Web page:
Berkshire Hathaway
Finance Companies and Human Factors

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By hartmanbirge
March 31, 2005

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Hi gang...nothing like getting jolted awake at 3am by a 5 yr old and realize that you were dreaming of financial implosions. Someone recently made brief mention of some of the finance companies and the merits of their valuations. I'd like to explore that a bit more. As with the drug sector discussed a few months ago, the financial sector I think we can safely characterize as one that is in "duress." What's the quote..."Oh I like you and you're very intelligent, but you make me nervous" or something to that effect. Some of the biggest names in American finance are struggling right now. The recent headlines have been AIG of course so the insurance sector has been hit. We've also had Fannie Mae and Freddie Mac in the mortgage business. Washington Mutual (Nygren's love child) is still priced at what appears to be very attractive levels. Fifth Third is creating new 12-month lows on a daily basis. H&R Block is struggling with the turn in its mortgage portfolio. JP Morgan is paying significant fines. What's going on here?

I am reminded of Munger's commentary related to financial companies and that one must exercise extreme caution. Yet I note that huge swaths of the Berkshire portfolio are tilted towards finance companies (Wells, Moody's, HRB, M&T Bank, American Express). Berkshire has made a TON of money investing in finance companies and is itself a finance company of sorts. It's interesting that in all of our speculation on Wal Mart that Citigroup warrants nary a mention. I think there's a good reason for that....

Are the above companies struggling because they aren't making money? Is GE Capital struggling to make ends meet? AIG is getting pounded in the market like a batting practice pitcher yet the company cranked in nearly $100 billion in revenue and had net income of $11 billion. All things considered, it seems to be printing money.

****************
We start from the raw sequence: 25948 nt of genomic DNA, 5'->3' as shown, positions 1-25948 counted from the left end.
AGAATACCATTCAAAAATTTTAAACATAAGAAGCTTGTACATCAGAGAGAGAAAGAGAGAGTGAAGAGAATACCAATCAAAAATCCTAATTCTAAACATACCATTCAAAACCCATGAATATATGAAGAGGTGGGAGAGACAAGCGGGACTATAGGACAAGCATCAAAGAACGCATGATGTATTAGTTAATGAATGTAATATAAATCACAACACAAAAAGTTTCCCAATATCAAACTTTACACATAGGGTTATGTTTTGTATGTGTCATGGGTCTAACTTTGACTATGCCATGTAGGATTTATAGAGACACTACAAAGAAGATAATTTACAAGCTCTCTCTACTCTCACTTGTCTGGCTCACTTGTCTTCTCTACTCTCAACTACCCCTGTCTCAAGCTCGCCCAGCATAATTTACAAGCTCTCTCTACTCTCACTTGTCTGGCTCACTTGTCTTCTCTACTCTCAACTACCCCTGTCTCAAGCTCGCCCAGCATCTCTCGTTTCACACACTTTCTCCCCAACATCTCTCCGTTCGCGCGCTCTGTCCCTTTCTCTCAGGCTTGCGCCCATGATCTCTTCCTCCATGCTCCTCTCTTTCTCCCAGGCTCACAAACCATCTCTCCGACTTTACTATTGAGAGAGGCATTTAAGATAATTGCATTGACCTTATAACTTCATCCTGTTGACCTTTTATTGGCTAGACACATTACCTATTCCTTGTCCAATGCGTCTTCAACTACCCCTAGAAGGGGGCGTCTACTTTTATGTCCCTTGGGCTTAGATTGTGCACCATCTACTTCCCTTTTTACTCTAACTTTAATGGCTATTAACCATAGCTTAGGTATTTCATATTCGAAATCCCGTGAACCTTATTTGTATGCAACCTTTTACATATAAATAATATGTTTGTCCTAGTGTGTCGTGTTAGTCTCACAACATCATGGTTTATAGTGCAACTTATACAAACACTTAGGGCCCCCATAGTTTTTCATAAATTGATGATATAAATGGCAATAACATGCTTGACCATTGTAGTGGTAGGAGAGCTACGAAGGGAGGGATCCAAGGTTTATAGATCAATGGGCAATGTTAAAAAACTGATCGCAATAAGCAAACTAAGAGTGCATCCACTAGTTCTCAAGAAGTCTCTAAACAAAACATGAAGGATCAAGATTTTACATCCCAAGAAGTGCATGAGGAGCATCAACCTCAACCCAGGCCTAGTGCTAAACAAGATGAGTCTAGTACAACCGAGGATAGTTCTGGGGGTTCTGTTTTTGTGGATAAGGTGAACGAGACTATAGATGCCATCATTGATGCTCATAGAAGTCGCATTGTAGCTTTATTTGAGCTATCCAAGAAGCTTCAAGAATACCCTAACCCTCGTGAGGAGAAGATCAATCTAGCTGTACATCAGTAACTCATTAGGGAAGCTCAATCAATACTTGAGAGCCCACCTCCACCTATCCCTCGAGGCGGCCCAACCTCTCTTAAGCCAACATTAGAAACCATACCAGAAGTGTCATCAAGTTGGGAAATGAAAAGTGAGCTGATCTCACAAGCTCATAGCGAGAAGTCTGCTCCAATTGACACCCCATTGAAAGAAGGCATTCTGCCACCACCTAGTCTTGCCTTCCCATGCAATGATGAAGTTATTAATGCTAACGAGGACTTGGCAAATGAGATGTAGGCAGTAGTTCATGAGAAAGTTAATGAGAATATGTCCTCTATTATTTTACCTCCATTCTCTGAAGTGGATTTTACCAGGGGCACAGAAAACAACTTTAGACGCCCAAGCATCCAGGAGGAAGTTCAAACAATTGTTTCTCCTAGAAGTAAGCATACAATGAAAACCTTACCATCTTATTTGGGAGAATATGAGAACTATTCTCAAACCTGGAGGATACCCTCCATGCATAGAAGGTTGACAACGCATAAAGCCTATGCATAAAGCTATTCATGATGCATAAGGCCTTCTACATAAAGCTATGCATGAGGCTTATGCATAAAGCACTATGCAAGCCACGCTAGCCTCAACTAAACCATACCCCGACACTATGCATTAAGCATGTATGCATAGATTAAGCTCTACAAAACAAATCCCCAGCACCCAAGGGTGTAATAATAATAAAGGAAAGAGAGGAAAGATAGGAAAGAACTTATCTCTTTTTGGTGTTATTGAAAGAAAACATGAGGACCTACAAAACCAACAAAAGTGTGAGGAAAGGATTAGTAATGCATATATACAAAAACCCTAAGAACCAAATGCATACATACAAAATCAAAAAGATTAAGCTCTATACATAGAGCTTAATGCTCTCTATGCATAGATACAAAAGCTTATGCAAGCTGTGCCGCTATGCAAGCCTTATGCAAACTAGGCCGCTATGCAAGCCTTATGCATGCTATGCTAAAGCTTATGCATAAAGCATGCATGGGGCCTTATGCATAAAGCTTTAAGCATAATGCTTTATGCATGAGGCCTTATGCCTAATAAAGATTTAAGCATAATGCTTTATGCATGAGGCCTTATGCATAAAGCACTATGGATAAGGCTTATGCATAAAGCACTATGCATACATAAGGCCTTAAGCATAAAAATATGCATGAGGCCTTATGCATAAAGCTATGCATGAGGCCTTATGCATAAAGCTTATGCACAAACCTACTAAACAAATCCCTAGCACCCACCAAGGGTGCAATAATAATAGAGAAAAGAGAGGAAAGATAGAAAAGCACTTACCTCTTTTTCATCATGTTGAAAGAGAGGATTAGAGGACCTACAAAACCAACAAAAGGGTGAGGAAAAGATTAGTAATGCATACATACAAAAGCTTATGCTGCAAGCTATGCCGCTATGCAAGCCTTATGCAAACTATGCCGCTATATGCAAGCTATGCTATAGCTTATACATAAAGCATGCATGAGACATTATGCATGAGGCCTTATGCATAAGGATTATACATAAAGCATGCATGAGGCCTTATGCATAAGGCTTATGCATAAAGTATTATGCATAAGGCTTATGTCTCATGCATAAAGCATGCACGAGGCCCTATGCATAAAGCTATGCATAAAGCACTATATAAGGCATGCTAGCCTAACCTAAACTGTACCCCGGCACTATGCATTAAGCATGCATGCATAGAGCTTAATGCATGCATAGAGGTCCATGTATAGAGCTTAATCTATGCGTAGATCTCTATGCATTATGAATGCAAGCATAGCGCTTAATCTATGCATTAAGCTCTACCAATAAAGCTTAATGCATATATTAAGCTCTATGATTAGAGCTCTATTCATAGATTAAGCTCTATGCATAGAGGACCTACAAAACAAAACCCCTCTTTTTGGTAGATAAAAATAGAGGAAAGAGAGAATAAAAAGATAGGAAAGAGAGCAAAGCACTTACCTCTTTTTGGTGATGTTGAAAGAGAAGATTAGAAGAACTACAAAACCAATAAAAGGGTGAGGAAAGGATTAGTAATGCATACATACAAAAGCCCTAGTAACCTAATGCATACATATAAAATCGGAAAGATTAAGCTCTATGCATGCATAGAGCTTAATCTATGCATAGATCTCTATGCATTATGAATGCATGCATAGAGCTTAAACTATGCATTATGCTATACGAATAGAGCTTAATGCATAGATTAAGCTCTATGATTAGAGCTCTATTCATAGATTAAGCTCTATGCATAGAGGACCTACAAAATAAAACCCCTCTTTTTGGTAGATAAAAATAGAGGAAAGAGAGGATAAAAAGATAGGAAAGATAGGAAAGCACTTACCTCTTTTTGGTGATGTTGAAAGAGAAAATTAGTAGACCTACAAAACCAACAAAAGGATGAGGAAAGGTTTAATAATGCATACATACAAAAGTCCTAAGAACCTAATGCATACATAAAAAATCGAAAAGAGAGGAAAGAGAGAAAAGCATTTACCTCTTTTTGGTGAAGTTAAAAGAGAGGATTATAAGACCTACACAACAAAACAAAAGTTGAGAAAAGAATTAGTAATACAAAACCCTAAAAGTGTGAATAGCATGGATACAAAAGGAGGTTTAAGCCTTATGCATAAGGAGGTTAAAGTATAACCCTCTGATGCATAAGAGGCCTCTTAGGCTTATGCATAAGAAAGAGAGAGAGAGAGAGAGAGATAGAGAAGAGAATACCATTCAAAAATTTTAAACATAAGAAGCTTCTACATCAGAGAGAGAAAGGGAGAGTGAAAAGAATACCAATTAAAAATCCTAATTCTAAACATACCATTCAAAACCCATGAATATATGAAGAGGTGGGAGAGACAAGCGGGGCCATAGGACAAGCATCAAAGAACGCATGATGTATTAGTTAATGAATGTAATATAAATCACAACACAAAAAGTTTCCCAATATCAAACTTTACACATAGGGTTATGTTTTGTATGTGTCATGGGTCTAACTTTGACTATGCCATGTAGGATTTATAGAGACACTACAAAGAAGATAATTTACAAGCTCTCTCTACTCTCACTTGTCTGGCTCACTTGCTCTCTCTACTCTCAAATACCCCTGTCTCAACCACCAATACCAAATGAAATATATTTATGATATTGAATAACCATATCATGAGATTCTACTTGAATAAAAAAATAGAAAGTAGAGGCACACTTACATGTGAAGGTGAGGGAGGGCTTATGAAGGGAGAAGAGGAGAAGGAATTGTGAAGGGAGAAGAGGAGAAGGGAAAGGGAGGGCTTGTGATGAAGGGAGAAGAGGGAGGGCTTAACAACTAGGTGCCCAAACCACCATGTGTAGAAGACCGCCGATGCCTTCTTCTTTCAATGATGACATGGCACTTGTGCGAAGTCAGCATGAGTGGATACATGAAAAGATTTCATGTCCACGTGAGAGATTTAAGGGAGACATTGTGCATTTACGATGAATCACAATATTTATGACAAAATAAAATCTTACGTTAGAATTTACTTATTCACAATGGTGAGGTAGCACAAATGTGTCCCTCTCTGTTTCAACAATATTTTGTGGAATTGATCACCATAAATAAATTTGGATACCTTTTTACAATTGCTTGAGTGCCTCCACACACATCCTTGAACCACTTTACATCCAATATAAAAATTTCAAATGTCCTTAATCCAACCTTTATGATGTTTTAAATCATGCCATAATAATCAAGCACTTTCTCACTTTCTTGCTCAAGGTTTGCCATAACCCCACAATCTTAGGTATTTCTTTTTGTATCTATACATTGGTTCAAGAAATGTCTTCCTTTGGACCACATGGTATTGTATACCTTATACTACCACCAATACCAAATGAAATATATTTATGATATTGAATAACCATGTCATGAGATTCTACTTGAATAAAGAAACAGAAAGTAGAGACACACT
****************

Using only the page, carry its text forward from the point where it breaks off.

Perhaps the problem is a rational one related to the abundance of capital which creates surpluses without good venues for placement. It causes decision makers to do things that are a little less than ideal. It's human nature to be careless with things that have little value and likewise it's an economic law that when something is easily acquired that it loses its value - money being no exception. I think it can be said that this has led to a lot of slop and carelessness. The environment has created poor incentives. In general speak, managements seem to be pushing the envelope just a bit as money pours in, but returns on capital have withered. I note that Berkshire seems to be an exception here - sitting on significant sums earning less than 1%. Perhaps it can be said that this course of action is not acceptable to most of the companies mentioned above - so they push it a bit.

The question of the day is whether or not the market's pricing of these companies is correct or misplaced. Is value disconnected from reality? Great as the numbers at some of these companies are, by definition a finance company is not as good of a business as something eminently simple like selling Coke or razor blades through huge global distribution networks. Finance companies have that element of unseen engineering and maneuvering and deal making which places a premium on management competence and integrity. Pick a company that an idiot can run because "some day an idiot will." I think that the market has priced in an Idiot Factor with many of these companies. Perhaps the value of some is far above their current price and therein lays opportunity. One definitely needs to ask the question - How does company X really make its money? That said, I'm not so sure that the investing public can EVER really know what a lot of these companies do on their behalf. I think that has to be an underlying investment assumption. So more importantly still, I will argue that the far more important issue comes down to the assessment of management competence, integrity, and the organizational culture.

I can look at AIG or FNM right now and see what looks to be a cheap stock. Both are also in the throes of a complete management overhaul. Does one instantly assume that the new management comes in with integrity and competence? These things are not some pre-ordained trait that comes with being new to the job. Without knowing the background and history of these individuals how does one know? Greenberg's gone, new guy's here, everything's fixed. I don't think anyone can make that assumption and I do think it's a big assumption. Talking about probability theory.... what are the odds that the new management possesses the highest integrity and ability? Given all of that I am inclined to agree with the market on this one. These businesses are loaded with human factors that must carry more weight in the final investment analysis. They cannot be flown on autopilot. They take enormous amounts of integrity and competence. The average of their lot deserve to be priced cheaply. In no other sector are you betting so much on human factors. I think it's imperative to get a good comfort level with managements of finance companies and it ain't easy to do that from afar. Why should one have to say, "he's a nice guy but he makes me nervous." Conversely, I think we're extremely fortunate to know our management team so well at Berkshire and there should be a premium for that - There's a market inefficiency.


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